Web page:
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UNITED STATES v. MAGLEBY (2001)

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United States Court of Appeals,Tenth Circuit.

UNITED STATES of America, Plaintiff-Appellee, v. Michael Brad MAGLEBY, Defendant-Appellant.

No. 99-4245.

Decided: March 07, 2001

Before TACHA, Chief Judge, McKAY, and HENRY, Circuit Judges. Bel-Ami J. de Montreux,Montreux Freres, P.C., Salt Lake City, UT, appearing for Defendant-Appellant. Lisa J. Stark, Attorney (Jessica Dunsay Silver and Louis E. Peraertz, Attorneys, on the brief), United States Department of Justice, Civil Rights Division, Washington, DC, appearing for Plaintiff-Appellee.

Defendant Michael Brad Magleby was convicted of four counts of an indictment stemming from the burning of a cross on the property of an interracial family.   On appeal, Mr. Magleby argues that the evidence of his guilt regarding three of these four counts was insufficient to support his conviction.   He also argues that the district court submitted two erroneous instructions to the jury.   Finally, he argues that the district court erred by admitting evidence which he argues was highly prejudicial and of little or no probative value.   We exercise jurisdiction pursuant to 28 U.S.C. § 1291 and affirm.

I. Background

On the evening of September 6, 1996, the defendant, Michael Brad Magleby, hosted a barbecue at his home.   His friends Andy Whitlock, Steve Meguerditchian, Justin Merriam, Mr. Merriam's date Liz Cannon, and fifteen-year-old L.M. were in attendance.   During the course of the barbecue, Mr. Magleby and his guests drank heavily.   In addition to drinking that evening, Mr. Magleby took prescription pain pills.   On this occasion, as on other occasions, Mr. Magleby joined his friends in expressing prejudicial views of African-Americans.   They told racist jokes, used racial slurs, and listened to racist CDs. The group accessed internet sites with racist jokes and other internet hate sites on Mr. Magleby's computer.

At some point during the evening, Mr. Magleby began talking about some Tongans, alleged gang members, who lived in his neighborhood.   He later testified that he did not like having the Tongans in his neighborhood.   L.M. also testified that the Tongans had previously assaulted Mr. Magleby.   During the course of this conversation, Mr. Magleby and L.M. began talking about burning a cross at the Tongans' house.   Mr. Merriam taunted Mr. Magleby, telling him that he did not dare burn a cross there.   Mr. Merriam told Mr. Magleby that if he were really going to do it, he should stop talking about it and just do it.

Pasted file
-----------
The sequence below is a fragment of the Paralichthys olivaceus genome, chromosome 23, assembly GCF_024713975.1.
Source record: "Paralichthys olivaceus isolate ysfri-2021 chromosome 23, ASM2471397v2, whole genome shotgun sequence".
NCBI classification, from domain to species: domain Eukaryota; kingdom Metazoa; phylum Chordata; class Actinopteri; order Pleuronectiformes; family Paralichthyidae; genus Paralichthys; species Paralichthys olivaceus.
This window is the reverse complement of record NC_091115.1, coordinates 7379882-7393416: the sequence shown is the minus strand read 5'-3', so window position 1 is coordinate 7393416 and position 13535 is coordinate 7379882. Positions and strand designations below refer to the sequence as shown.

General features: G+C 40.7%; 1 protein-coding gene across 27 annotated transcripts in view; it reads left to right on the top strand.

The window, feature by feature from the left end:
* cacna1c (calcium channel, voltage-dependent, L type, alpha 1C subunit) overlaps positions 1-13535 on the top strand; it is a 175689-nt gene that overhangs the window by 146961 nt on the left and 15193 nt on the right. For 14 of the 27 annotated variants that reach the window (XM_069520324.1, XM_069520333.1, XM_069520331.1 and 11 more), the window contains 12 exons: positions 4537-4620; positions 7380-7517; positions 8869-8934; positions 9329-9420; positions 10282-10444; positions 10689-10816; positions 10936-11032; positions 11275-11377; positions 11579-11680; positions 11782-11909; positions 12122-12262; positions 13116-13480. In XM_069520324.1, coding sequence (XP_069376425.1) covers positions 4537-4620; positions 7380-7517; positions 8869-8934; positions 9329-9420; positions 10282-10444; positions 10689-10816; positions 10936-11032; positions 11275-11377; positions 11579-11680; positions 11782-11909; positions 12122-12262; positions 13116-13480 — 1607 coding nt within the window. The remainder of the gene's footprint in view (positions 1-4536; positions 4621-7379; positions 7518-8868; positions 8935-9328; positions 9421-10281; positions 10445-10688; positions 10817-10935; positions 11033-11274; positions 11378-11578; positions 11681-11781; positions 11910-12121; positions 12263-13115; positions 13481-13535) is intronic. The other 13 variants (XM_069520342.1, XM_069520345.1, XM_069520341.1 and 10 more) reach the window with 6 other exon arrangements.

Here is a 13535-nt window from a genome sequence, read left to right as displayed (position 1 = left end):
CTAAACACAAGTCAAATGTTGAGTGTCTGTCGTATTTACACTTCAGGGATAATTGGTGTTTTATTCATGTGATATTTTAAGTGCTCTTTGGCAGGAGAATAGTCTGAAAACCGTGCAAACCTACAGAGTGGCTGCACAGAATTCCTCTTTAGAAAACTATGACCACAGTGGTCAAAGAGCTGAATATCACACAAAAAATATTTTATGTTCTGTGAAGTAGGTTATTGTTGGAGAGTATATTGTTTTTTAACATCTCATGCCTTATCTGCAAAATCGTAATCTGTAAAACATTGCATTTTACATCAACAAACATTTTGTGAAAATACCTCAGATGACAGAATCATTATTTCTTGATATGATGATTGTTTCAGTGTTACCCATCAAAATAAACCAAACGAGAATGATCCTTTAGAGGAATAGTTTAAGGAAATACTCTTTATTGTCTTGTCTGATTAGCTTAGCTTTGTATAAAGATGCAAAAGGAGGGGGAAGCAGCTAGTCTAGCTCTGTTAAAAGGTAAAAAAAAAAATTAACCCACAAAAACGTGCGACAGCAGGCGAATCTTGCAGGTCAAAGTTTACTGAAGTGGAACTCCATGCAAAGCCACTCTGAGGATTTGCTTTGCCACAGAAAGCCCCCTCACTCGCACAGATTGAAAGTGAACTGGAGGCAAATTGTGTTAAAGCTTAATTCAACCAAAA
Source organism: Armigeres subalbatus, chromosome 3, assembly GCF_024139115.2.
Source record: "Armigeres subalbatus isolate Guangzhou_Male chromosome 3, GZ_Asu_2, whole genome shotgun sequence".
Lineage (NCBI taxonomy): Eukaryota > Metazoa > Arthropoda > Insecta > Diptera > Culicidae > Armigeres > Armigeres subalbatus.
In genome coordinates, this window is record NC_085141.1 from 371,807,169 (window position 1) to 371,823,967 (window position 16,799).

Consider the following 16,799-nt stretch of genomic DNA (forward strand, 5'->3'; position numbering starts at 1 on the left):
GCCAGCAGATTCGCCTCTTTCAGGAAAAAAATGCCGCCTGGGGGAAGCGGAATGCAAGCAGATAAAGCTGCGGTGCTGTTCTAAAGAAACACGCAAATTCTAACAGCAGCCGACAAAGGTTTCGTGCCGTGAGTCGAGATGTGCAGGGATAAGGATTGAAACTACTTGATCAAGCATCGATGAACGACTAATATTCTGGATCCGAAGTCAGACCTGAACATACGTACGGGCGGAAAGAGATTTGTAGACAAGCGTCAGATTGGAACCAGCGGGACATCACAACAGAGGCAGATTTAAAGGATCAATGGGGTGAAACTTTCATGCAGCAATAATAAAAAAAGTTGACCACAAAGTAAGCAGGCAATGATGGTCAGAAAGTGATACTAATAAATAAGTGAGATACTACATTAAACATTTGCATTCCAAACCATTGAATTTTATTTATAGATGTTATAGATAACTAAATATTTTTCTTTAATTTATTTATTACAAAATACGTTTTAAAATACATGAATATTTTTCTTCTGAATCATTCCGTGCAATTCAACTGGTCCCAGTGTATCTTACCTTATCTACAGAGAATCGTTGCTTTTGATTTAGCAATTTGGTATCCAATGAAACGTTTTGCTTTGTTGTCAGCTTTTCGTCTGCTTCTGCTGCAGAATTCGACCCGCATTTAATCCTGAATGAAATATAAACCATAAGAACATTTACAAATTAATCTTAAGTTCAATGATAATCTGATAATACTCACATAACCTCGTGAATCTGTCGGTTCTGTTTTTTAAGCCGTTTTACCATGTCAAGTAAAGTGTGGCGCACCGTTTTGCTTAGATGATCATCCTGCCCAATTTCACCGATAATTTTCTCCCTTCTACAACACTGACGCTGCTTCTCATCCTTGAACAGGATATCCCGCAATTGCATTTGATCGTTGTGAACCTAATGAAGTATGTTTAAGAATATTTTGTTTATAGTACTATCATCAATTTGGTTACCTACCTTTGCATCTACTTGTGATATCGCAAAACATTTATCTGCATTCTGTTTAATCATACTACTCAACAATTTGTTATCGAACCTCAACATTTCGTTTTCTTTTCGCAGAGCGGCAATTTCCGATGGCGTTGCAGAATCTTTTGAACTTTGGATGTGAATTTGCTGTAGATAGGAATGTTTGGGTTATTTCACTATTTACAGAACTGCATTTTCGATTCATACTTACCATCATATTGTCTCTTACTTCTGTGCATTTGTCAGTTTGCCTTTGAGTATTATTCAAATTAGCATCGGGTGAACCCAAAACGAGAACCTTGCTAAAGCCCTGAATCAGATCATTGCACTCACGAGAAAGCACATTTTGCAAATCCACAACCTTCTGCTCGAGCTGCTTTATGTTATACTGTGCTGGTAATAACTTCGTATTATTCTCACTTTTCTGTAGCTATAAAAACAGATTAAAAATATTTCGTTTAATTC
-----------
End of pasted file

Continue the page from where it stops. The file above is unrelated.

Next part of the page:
At about 1:00 AM, after several hours of drinking, Mr. Magleby and L.M. gathered wood from Mr. Magleby's garage to build a cross.   In his kitchen, Mr. Magleby used a power drill to drill holes in the wood and fastened the pieces of wood together with screws.   He then applied black spray-paint to make the cross more flammable.   After the cross was ready, Mr. Magleby and L.M. carried it to Mr. Magleby's jeep and drove off with Mr. Magleby behind the wheel.   They stopped at a gas station to fill a beer bottle with gasoline which they planned to pour over the cross to ensure that it would burn.   They then set out for the Tongans' house.

When they arrived at the Tongans' house at about 2:30 AM, Mr. Magleby got out of his jeep and started taking the cross out.   Before he took the cross out of the jeep, L.M. noticed several men outside.   Because there were men outside the house, Mr. Magleby decided that “it wouldn't be too wise” to burn the cross at that house.   Tr. at 800.   He got back in the jeep.

At that point, Mr. Magleby told L.M. that they still had to the burn the cross because their friends would ridicule them if they did not.   The parties dispute what happened next.   Mr. Magleby argues that L.M. told him that he knew where a “crackhead” lived and that they could burn the cross at his house.   The government argues that L.M. told him that he knew where a black man lived and that they could burn the cross there.   The parties agree that Mr. Magleby knew nothing about the Henrys prior to that moment.   Mr. Magleby and L.M. then drove to the house where Ron and Robyn Henry and their eleven-year-old son lived.   The Henrys are an interracial family:  Ron is African-American and Robyn is white.

When Mr. Magleby and L.M. arrived at the Henrys' home, Mr. Magleby took the cross out of the jeep, placed it in the Henrys' yard, poured gasoline on it, and then ignited it.   The two immediately returned to Mr. Magleby's house.

After returning to Mr. Magleby's house, Mr. Magleby was excited and bragged to his friends about what he had done.   Mr. Merriam became angry when he learned where Mr. Magleby and L.M. had burned the cross because the Henrys lived in his neighborhood and his father knew them.   Mr. Magleby argues that it was at this point that he first discovered that Ron Henry was African-American.

Mr. Magleby was arrested and indicted on charges stemming from burning the cross at the Henrys' home.   On December 10, 1999, Mr. Magleby was convicted by a jury of conspiracy against rights in violation of 18 U.S.C. § 241, violation of civil rights and aiding and abetting in violation of 42 U.S.C. § 3631(a), using fire or an explosive in the commission of a felony in violation of 18 U.S.C. § 844(h)(1), and tampering with a witness in violation of 18 U.S.C. § 1512(b)(3).